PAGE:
On Friday, the federal government held a meeting with former employees of Mexicana de Aviacion with the purpose of acquiring the brand, as well as other assets for 815 million pesos (MDP), but they state that until some of the company’s lawsuits are withdrawn, they will deliver the money.
According to the intentions of the federal government in acquiring the Mexicana de Aviación brand, it is to create an airline run by retired members of the Secretariat of National Defense (Sedena), so now they will be able to use these assets left by Mexicana, which are:
A building in Guadalajara; a floor on Balderas Street in Mexico City; the training center located in front of the Mexico City International Airport; and a flight simulator.
It was through a meeting with the Airline Pilots Union Association (ASPA), the Aviation Flight Attendants Union Association (ASSA), the National Union of Transport, Transformation, Aviation, Services and Similar Workers (SNTTTASS) and the Association of Retirees, Workers and Former Workers of Mexican Aviation (AJTEAM) through the Ministry of Labor, that this mega-sale was agreed upon.
Mexicana de Aviación sued by former workers
José Alonso Torres, ASPA Press Secretary, commented that next Monday, the unions will go to the Federal Conciliation and Arbitration Board to withdraw the lawsuits filed regarding the lack of liquidation of the workers of the extinct airline, which ceased operations in 2010 due to mismanagement by its own owner, Gastón Azcárraga, who left the country after becoming bankrupt.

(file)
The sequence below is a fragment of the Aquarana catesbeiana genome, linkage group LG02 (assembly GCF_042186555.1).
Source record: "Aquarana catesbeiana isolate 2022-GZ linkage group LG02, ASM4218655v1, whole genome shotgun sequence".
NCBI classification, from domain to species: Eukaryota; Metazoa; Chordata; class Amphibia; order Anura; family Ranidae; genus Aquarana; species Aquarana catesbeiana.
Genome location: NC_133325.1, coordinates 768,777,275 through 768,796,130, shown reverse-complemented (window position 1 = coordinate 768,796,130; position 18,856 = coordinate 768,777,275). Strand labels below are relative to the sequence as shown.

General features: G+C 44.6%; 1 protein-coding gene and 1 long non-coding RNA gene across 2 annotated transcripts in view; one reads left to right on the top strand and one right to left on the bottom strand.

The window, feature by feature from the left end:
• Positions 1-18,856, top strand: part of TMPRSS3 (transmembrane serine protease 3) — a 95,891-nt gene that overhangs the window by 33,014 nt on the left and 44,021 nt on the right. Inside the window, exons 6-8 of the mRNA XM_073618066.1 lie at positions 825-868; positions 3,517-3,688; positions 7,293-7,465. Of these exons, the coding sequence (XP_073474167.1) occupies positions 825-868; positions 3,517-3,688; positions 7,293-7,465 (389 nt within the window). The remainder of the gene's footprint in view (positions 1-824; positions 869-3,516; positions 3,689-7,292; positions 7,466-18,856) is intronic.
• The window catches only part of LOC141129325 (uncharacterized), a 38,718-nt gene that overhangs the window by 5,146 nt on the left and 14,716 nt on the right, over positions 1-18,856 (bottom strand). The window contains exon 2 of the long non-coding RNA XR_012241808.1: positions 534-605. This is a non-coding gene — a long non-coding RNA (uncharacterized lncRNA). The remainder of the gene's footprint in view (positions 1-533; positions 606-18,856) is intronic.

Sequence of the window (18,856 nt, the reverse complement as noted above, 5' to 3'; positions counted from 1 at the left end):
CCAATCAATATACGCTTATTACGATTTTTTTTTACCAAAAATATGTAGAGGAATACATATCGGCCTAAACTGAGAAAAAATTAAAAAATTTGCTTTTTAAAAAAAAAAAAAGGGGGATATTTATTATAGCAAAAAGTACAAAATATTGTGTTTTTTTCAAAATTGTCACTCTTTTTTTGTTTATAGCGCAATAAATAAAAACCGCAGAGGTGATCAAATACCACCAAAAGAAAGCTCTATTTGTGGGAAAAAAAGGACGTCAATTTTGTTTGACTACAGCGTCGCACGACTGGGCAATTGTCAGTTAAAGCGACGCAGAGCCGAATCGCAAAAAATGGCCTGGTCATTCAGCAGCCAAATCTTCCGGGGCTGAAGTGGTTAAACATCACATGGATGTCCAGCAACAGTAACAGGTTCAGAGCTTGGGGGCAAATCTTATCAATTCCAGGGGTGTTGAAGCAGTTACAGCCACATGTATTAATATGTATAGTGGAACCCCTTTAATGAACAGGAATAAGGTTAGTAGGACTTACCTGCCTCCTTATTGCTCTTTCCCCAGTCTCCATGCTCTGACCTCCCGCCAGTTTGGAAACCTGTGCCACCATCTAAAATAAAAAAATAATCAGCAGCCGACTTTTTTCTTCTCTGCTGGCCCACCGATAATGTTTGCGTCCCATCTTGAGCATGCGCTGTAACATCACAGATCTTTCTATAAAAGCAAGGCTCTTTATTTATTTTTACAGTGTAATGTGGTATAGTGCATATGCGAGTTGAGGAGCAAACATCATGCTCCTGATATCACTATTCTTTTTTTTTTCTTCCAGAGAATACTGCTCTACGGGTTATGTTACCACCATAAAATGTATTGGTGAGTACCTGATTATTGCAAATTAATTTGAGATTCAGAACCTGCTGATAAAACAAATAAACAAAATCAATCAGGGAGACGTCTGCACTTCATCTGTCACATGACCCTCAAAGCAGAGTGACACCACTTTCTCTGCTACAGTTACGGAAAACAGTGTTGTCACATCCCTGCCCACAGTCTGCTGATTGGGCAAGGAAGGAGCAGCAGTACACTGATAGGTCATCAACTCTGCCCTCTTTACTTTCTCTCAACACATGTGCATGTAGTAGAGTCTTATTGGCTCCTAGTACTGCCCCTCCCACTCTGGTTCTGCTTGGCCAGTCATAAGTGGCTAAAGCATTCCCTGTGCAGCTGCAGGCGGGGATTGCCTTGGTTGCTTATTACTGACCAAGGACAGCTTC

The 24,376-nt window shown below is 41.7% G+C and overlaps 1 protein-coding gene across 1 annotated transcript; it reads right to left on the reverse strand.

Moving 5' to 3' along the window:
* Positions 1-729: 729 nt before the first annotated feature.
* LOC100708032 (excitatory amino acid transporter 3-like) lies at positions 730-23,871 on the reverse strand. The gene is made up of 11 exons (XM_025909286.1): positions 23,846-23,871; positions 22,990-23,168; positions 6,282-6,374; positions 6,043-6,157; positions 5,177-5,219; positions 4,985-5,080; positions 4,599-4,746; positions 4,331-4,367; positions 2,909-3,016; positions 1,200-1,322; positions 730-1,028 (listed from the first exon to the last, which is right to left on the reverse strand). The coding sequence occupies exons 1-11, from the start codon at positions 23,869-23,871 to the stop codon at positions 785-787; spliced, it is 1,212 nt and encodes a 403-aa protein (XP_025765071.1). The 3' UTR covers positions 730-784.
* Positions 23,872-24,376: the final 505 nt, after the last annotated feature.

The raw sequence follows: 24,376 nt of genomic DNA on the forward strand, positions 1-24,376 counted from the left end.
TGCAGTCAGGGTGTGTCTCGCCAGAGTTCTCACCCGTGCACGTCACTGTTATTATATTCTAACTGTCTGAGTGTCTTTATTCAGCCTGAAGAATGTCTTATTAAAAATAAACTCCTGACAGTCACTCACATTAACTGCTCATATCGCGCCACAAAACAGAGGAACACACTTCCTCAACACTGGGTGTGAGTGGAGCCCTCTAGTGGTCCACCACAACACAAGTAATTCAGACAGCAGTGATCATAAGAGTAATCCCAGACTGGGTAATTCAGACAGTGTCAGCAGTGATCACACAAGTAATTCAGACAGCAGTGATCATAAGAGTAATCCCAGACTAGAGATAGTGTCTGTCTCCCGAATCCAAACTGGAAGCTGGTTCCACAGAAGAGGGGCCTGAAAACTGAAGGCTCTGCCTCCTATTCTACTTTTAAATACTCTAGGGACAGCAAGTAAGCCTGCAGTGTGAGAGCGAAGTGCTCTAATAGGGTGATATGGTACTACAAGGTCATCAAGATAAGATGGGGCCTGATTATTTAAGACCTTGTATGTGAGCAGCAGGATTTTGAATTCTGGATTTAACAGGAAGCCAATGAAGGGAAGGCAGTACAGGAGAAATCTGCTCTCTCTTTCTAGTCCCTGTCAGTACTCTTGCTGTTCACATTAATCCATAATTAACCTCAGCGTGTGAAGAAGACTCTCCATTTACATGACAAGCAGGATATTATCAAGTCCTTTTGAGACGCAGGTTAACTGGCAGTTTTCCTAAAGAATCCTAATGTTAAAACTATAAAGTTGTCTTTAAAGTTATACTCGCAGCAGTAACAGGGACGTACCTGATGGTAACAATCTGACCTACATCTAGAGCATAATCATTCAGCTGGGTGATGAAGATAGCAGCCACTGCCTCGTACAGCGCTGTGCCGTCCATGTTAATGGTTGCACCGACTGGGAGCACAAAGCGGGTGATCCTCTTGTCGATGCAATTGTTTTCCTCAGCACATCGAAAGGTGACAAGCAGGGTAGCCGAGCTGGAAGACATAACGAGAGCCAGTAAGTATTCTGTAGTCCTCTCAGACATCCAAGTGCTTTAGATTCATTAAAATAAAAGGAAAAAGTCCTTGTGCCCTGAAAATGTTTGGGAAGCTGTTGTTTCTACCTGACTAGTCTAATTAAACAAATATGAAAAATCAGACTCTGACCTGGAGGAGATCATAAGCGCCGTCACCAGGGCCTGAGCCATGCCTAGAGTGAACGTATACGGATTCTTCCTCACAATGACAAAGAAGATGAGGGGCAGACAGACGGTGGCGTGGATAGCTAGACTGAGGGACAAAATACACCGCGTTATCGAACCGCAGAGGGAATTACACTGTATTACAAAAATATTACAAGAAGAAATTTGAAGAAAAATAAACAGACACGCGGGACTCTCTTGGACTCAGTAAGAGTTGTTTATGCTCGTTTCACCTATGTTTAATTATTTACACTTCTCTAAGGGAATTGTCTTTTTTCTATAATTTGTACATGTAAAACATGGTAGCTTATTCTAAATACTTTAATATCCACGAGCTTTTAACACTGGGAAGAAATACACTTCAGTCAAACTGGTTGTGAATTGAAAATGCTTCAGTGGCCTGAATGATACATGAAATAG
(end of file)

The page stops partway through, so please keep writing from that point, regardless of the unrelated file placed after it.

2019 airline bankruptcy and receivership announced
Despite the fact that Mexicana de Aviación made public information in which they assured that the company was not economically viable without the contribution of its unions, it continued with its functions, and, in addition, created another company named Mexicana Link, which began operating in December 2009.
While Mexicana’s owners were negotiating contracts with the unions, financial problems worsened due to periodic fuel increases and external factors such as the influenza pandemic contingency in 2009.
It was until 2010 to 2014 that several groups showed interest in acquiring the airline; however, as they did not prove resources and did not reach agreements with the workers’ unions, the negotiations did not prosper, so Judge Edith Alarcón, of the Eleventh Civil Court of the Federal District, declared it bankrupt on April 4, 2019.
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